One of the most common reasons for disability is on-the-job injury, which explains why the second largest form of disability insurance is that provided by employers to cover their employees. There are several subtypes that may or may not be separate parts of the benefits package: workers' compensation and more general disability insurance policies.
Workers' compensation (also known by variations of that name, e.g., workman's comp, workmen's comp, worker's comp, compo) offers payments to employees who are (usually temporarily, rarely permanently) unable to work because of a job-related injury. However, workers' compensation is in fact more than just income insurance, because it compensates for economic loss (past and future), reimbursement or payment of medical and life expenses (functioning in this case as a form of health insurance), and benefits payable to the dependents of workers killed during employment (offering a form of life insurance). Workers compensation provides no coverage to those not working. Statistics have shown that the majority of disabilities occur while the injured person is not working and therefore is not covered by workers' compensation.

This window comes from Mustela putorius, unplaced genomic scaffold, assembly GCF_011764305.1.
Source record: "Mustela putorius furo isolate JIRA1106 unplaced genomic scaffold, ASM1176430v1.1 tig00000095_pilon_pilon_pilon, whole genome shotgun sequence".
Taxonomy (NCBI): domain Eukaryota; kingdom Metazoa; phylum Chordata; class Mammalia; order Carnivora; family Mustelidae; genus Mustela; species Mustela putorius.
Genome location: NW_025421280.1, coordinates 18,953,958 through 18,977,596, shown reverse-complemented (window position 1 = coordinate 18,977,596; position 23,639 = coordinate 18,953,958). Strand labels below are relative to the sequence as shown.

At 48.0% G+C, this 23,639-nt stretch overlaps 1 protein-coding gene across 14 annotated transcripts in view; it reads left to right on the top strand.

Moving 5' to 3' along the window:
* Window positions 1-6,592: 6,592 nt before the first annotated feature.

Newsweek magazine's cover story for March 5, 2007 discussed the problems that American veterans of Afghanistan and Iraq wars have faced in receiving VA benefits. The article describes one veteran who waited 17 months to start receiving payments. Another article, in the New York Times, points out that besides long waits, there is also variation based on the veteran's state of residence and whether he/she is a veteran of the Army, National Guard, or Reserves. The Newsweek article says that it can be difficult for a veteran to get his or her claim approved; Newsweek described the benefits thusly:
The 2007 figures cited above correspond in 2012 to $2,673 a month (more with children) and, for the 50% rating, $797 a month for a single veteran.
According to a sidebar in the same Newsweek article, the Americans injured in these wars, for all the obstacles to proper care, will probably receive much better compensation and health care than equally injured Afghan or Iraqi soldiers.